Book Review: Saturn’s Children – Charles Stross

Saturn's Children - Charles Stross

Saturn's Children - Charles Stross

Set in a future when humanity is extinct, intelligent robots carry on the task of spreading civilisation, having colonised the solar system and sent ships to nearby stars. These are not soulless Asimovian robots as their minds are copies of archetypal personalities, created by conditioning using human experiences (some extremely unpleasant). This conditioning also inculcates basic emotions and needs: for example, robots can enjoy a drink or two (though not of alcohol) and can experience the pleasures of sex when they ‘link up’.

For control purposes, humans made serving them the deepest desire of a robot. Now humans are gone, ‘aristo’ robots use this servitude capacity to enslave other robots. Their greatest fear is of ‘pink goo’ – animal cells of any kind that could, in theory, be used to rebuild one of the lost human ‘Creators’. A human, could, simply by their presence, control any and all robots using their inbuilt servitude
routines.

The novel follows Freya, one of a defunct concubine archetype,
cloned from the original called Rhea, who gets involved in something illegal
that involves smuggling pink goo. Freya is given the ‘soul chip’ (memories) of
another of her archetype, Juliette, and starts to be influenced by Juliette’s
experiences. The abilities to swap soul chips (and thus identities) and to blank
parts of soul ships complicates the plot no end. Starting on Venus, the action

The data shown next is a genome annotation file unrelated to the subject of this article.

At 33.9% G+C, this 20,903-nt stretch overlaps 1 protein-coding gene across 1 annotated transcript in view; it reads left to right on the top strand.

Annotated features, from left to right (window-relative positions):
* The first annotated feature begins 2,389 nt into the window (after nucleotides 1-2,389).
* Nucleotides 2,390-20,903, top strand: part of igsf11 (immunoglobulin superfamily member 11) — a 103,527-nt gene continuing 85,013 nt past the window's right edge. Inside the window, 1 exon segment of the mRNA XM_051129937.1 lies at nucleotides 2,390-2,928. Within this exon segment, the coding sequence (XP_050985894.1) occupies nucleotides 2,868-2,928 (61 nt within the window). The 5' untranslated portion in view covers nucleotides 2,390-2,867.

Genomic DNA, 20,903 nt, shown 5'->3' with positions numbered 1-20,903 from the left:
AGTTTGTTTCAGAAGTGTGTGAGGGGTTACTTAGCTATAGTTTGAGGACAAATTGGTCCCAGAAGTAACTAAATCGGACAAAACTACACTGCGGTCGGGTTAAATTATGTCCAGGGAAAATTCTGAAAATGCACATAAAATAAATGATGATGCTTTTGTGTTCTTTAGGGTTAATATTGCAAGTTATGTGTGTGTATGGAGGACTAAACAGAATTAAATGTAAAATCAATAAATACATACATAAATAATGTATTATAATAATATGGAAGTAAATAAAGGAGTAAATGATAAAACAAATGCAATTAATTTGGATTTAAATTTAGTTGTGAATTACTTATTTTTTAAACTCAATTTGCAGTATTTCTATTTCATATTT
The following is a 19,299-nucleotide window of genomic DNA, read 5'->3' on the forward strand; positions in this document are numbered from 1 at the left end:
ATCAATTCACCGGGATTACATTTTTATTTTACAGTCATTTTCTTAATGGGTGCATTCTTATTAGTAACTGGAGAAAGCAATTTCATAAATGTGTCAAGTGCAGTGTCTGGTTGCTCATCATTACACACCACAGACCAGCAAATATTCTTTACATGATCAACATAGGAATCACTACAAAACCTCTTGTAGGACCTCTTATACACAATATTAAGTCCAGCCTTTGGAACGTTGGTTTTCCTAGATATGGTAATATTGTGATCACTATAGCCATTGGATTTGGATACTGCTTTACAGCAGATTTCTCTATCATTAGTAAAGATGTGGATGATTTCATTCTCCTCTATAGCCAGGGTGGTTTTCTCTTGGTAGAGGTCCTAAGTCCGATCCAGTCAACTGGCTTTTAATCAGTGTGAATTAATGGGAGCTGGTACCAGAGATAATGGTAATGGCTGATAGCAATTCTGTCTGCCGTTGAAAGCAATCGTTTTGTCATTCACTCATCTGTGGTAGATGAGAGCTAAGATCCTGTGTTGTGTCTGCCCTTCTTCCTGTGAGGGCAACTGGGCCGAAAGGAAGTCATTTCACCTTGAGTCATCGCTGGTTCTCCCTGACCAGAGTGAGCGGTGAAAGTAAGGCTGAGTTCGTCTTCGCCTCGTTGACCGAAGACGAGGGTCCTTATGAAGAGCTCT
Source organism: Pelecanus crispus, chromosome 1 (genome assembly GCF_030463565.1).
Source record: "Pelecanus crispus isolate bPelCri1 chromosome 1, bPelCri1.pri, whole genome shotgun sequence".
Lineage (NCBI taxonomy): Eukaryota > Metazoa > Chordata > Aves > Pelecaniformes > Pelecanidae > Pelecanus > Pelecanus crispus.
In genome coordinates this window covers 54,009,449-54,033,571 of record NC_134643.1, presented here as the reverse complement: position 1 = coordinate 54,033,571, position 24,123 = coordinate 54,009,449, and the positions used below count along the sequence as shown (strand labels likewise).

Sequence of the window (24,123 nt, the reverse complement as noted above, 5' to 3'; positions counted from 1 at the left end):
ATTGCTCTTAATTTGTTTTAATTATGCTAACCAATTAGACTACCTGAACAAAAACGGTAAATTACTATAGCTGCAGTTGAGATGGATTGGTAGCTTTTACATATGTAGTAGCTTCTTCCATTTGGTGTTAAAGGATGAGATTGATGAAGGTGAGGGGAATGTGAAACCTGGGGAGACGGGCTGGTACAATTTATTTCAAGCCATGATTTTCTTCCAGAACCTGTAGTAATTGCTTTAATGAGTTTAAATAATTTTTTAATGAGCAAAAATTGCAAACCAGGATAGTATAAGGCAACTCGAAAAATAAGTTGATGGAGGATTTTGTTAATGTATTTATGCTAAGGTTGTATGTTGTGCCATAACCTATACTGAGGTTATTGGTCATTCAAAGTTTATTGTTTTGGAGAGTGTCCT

takes Freya to Mercury, then Mars, Callisto and finally to ‘Heinleingrad’, on
distant Eris, as aristo factions like the Black Talon, and robot archetypes,
especially one modelled on the Jeeves character, struggle over the ultimate
prize…

Ironies abound. Humans, as their creators, are like gods to
robots. Robot society is as venal and despotic as that of their creators. In
their restless journeying (space travel for robots is uncomfortable and slow but
usually not fatal) they are driven by the expansionist dreams of their creators,
as robots have no purpose of their own. Despite 50 years of AI research,
‘intelligent’ robots are still as much a figment of the imagination as warp
drive. While on the surface this novel is a romp built from retreaded components
from earlier writers, underneath it raises issues about self-hood, freedom and
the purpose of life, none of which robots really have.

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About peterschow

"the Schow must go on"
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